Subsequent to settlement, the purchaser plaintiff discovered that her new home had indeed once been the site of a grisly scene. Litigation was commenced, sounding in negligence and fraud, the buyer going so far as to name the listing agents who had gone to fairly great lengths to avoid the very predicament in which they now found themselves. Eventually summary judgment was granted, with the instant appeal ensuing. The gravamen of plaintiff’s argument was that a psychological condition, such as the one plaguing the home, is one that rises to the level of a material defect and hence necessitates disclosure. Bear in mind that a “material defect” has been defined in the following manner: “A problem with a residential real property or any portion of it that would have a significant adverse impact on the value of the property or that involves an unreasonable risk to people on the property. The fact that a structural element, system or subsystem is near, at or beyond the end of the normal useful life of such a structural element, system or subsystem is not by itself a material defect.”
Plaintiff was constrained to look to other jurisdictions for precedent, particularly a California and Ohio decision, Reed v. King, 145 Cal. App. 3d 261, 193 Cal. Rptr. 130 (Cal. Ct. App. 1983), and Van Camp v. Bradford, 623 N.E.2d 731 (Ohio Ct. of Common Pleas 1993), respectively, which relies directly on Reed. Reed involved the sale of a house in which a woman and her four children had been murdered 10 years prior to the conveyance. Van Camp raised the question of a disclosure requirement of a rape at the property within one year of the transfer, where various other rapes had been committed in that neighborhood. Both the Reed and Van Camp courts concluded that actionable fraud did exist, which might have been sufficient for the Milliken court.After all, the plaintiff here also substantiated her claims with concrete economic harm, namely two experts who opined that there had been a reduction in value, nearly $100,000.00, not an insignificant sum by any stretch.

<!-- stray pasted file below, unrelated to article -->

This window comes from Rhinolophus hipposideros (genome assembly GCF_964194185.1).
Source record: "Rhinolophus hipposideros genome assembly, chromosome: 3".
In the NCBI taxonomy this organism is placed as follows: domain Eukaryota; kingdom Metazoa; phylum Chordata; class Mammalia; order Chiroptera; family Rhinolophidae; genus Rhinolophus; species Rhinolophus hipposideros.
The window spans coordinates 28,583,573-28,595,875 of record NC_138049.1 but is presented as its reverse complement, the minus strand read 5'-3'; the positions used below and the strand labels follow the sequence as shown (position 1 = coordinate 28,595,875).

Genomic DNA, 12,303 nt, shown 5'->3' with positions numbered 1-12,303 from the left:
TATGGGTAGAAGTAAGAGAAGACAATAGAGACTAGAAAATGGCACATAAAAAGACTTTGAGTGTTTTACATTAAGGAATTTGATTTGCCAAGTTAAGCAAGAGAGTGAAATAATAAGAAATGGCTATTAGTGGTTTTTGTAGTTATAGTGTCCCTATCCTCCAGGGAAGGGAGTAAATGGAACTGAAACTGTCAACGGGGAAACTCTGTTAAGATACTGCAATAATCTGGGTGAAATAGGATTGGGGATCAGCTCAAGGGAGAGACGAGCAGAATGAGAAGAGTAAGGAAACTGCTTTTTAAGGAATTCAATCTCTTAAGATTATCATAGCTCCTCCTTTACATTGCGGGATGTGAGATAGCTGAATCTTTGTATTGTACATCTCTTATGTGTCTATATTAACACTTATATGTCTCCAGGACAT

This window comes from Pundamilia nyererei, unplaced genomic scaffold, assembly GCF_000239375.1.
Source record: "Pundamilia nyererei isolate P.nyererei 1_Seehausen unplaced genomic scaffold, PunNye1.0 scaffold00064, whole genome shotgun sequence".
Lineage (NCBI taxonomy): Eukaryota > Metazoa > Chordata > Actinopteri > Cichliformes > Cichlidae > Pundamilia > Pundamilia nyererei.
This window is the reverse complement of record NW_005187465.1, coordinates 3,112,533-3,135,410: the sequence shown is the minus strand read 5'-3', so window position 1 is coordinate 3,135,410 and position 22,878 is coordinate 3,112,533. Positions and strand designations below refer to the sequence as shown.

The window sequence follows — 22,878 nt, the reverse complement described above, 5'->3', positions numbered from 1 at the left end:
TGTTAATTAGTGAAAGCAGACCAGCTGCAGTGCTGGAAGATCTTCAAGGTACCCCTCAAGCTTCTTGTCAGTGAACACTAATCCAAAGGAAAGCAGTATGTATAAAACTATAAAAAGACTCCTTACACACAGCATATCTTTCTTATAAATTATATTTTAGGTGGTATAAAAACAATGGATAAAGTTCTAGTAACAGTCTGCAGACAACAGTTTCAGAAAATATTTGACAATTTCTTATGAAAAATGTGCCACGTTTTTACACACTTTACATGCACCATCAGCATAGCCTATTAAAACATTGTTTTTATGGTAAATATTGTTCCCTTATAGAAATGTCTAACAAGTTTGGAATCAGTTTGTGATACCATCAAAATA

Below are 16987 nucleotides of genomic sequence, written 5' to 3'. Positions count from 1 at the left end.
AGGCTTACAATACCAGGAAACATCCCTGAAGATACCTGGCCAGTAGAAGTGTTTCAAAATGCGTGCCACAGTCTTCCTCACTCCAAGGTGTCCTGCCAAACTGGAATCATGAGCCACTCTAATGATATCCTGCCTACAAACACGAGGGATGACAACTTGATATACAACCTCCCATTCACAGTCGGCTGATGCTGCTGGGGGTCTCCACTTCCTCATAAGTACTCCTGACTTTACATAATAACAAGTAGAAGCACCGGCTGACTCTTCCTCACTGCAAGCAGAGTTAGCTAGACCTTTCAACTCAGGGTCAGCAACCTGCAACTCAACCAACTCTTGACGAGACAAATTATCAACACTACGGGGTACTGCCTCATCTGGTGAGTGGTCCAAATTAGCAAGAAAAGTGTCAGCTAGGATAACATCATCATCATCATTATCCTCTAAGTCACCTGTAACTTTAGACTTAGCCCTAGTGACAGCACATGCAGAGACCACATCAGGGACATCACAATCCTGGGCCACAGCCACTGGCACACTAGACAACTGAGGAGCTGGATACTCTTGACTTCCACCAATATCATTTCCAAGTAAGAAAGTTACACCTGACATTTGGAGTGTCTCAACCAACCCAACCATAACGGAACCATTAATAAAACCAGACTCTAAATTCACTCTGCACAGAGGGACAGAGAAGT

The majority of our Superior Court, honed in on the legislative intent behind the Disclosure Law and the slippery slope associated with permitting a psychological stigma to become actionable. For instance, “ . . . how recent must the murder be that the seller must inform the buyer?” Or “[w]hat if numerous owners have lived in the house in the interim?” “[I]s this disclosure limited to murder, or must other crimes be revealed also?” At the end of the day, the Milliken court hesitated to condone what would become “. . . a massive expansion in the character of disclosure,” mainly requiring sellers to consider not only physical defects but also psychological ones. Notably however, in a highly well-reasoned Dissent penned by Justice Bender, a more ambitious view of the breadth of disclosures was encouraged. Justice Bender, in addition to scrutinizing the Disclosure Law, also discusses the relevance of the Residential Real Estate Transfers Law, 68 Pa.C.S. sections 7101-7103, which in the Justice’s words “. . . provides meaning and context for the [Seller Disclosure Law].” He takes issue with the Majority’s position that defects are limited to structure, legal impairments or hazardous substances and concludes that the Transfer Law necessarily informs the Disclosure Law and provides the appropriate benchmark for defining a “material defect.” Even section 7313 of the Seller Disclosure Law concedes that the form promulgated by the Real Estate Commission does not abridge any disclosure obligation created by any other provision of law. In his estimation, these particular facts warrant a trial at the very minimum. Whether Pennsylvania courts eventually adopt a more expansive interpretation of what constitutes a “material defect,” one truth seems evident, merely by virtue of the existence of this litigation. The benefit of being legally correct does not always outweigh the benefit of staying outside the courtroom.
Harper J. Dimmerman is an attorney and adjunct professor at Temple University’s Fox School of Business. Bradley J. Osborne was formerly an attorney in Mr. Dimmerman’s office.
James M. Lammendola is an Instructor at Temple University’s Fox School of Business who was in private practice for twenty years.
 Certain transactions, such as estate sales and intrafamilial conveyances are exempt.